WASHINGTON— Everything you need to know about Clinton, Obama in 30 seconds. And Edwards presents a powerful, inspired diffusing of critics of his $400 haircut.
But first...the format is a winner... Using YouTube videos submitted by viewers--is terrific. It worked. And this may influence future debates.
The questions—so far not all plowing new ground, is turning it smartly, nonetheless. All the candidates were asked to produce 30 second videos. The best videos came from the Clinton, Edwards and Obama campaigns. They were hip.
Clinton does not appear in her spot, genius in its simplicity. It concludes with the line, , “Sometimes the best man for the job is a woman.”
Edwards, hit for his $400 haircut, addresses the topic head on. To the music "Hair," the pictures go from hair to clips dealing with issues--health, poverty war. It ends with "what really matters."
Obama’s video uses lots of clips of him and puts these words on the screen: “Save the planet” and “We can change the world. I
The campaigns boiled down to 30 seconds.
Below, releases from Clinton, Edwards campaigns about their videos...
This from Clinton campaign.
Video Created By Zachary Goode of California
Hillary Clinton for President announced the winner of its YouTube video contest today. Zachary Goode of Los Angeles, CA created the video called, “By The Numbers” in two days. The 30-second video is a sequence of statistics about the state of the country and ends with the line, “Sometimes the best man for the job is a woman.” It will air tonight during the CNN/YouTube Democratic presidential debate. You can view the video by visiting http://www.hillaryclinton.com/bythenumbers .
"I strongly support Hillary for President because I believe she possesses equal parts idealism and pragmatism," said Goode. "She knows the greatness our country has to offer, but at the same time, she knows there's a lot of hard work needed to reverse the damage caused over the last 7 years."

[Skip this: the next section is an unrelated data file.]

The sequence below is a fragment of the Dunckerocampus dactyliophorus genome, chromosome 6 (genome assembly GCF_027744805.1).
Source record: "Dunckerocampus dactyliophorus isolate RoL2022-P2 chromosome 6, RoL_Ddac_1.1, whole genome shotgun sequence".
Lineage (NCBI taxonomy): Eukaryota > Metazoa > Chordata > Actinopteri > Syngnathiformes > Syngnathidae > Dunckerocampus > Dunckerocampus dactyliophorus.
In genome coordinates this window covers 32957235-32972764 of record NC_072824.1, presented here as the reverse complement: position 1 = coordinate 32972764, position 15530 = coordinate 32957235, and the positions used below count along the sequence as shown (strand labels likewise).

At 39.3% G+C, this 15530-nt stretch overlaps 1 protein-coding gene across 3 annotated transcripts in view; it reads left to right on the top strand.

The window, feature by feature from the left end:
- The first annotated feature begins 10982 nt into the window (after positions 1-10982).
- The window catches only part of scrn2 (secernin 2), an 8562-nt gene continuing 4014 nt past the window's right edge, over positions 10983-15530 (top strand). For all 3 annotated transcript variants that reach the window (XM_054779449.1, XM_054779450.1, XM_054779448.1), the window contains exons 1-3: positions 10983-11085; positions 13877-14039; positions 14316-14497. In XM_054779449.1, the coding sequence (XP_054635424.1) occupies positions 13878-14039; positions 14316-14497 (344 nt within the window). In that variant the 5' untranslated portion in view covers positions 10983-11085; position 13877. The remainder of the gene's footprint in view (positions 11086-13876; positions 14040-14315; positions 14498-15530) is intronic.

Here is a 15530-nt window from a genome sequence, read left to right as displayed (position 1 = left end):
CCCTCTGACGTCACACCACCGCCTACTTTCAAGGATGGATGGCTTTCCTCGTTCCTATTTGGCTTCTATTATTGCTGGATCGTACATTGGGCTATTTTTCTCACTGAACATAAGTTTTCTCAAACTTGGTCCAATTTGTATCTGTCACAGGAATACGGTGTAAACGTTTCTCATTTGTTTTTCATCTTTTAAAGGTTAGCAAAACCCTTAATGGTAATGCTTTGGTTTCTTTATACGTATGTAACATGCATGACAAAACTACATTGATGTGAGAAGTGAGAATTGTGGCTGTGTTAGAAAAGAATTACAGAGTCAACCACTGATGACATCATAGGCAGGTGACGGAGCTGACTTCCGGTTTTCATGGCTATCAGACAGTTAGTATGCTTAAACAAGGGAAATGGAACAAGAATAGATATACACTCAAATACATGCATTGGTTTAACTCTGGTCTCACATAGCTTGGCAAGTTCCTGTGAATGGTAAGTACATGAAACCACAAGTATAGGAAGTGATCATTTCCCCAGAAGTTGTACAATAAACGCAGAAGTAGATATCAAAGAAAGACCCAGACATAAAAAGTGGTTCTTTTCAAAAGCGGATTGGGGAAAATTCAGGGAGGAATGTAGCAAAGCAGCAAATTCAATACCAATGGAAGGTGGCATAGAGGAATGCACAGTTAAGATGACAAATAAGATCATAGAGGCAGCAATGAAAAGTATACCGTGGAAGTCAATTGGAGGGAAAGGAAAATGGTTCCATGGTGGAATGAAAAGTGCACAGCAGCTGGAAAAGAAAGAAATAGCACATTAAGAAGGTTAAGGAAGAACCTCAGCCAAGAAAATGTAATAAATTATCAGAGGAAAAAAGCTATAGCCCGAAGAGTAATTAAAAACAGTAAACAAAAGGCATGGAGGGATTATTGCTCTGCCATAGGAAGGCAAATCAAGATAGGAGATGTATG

An aspiring filmmaker, Goode, 30, is the post production supervisor for the University of Southern California’s Shoah Foundation Institute. Goode was raised in Grand Haven, MI and attended The College of Wooster. He later earned a Masters in Fine Arts degree at Chapman University. His thesis film, “Look Away,” was screened at numerous film festivals around the world.
In addition to Goode's "By The Numbers" video, the campaign is highlighting several other contest submissions. You can view all the finalists' videos here .
“I congratulate Zach for his thoughtful commentary about the importance of this election,” said Hillary Clinton. “I am grateful to Zach and all the people who submitted videos for their creativity. YouTube has truly opened up the political process in new and exciting ways. I look forward to tapping into the imagination of my virtual ad team as the campaign continues."
The Clinton campaign launched the contest almost two weeks ago after CNN and YouTube asked all the candidates to create a thirty-second video to be aired during the debate. The campaign asked its supporters to take on the assignment and submit their own videos, explaining to America why Hillary is their choice for President.
Clinton's YouTube initiative is her latest groundbreaking effort on the Internet. Several weeks ago, the campaign launched the HillCam, posting behind the scenes footage of Hillary and President Clinton campaigning in Iowa and New Hampshire on Hillary's website. Last month, Hillary's web video send-up of the “Sopranos” finale announcing her campaign song drew several million views on the Internet. More than 200,000 votes were cast online and 25,000 wrote-in to suggest their own song choices. The video announcing the campaign song contest, "I Need Your Advice," received 623,515 views in the last two months, the most watched campaign clip for any candidate in the race.
FROM THE EDWARDS CAMP....
###“What Really Matters” can be found here: http://johnedwards.com/hair/
Tonight in our video, the Edwards campaign has taken on what the press is convinced is its biggest vulnerability: a haircut. There were lots of questions posed to the candidates, but tonight we asked one of our own: what really matters? We’re asking what really matters to the 45 million Americans without health care, the 37 million in poverty, the soldiers serving overseas who don’t have adequate body armor, and to the countless middle class families who may not struggle to get by, but do struggle to get ahead.
As Edwards drives the Democratic agenda by leading with bold and specific ideas, we believe the stakes are too high to not focus on issues that matter. As President, John Edwards will dramatically change the direction of this country and no haircut is going to stop him.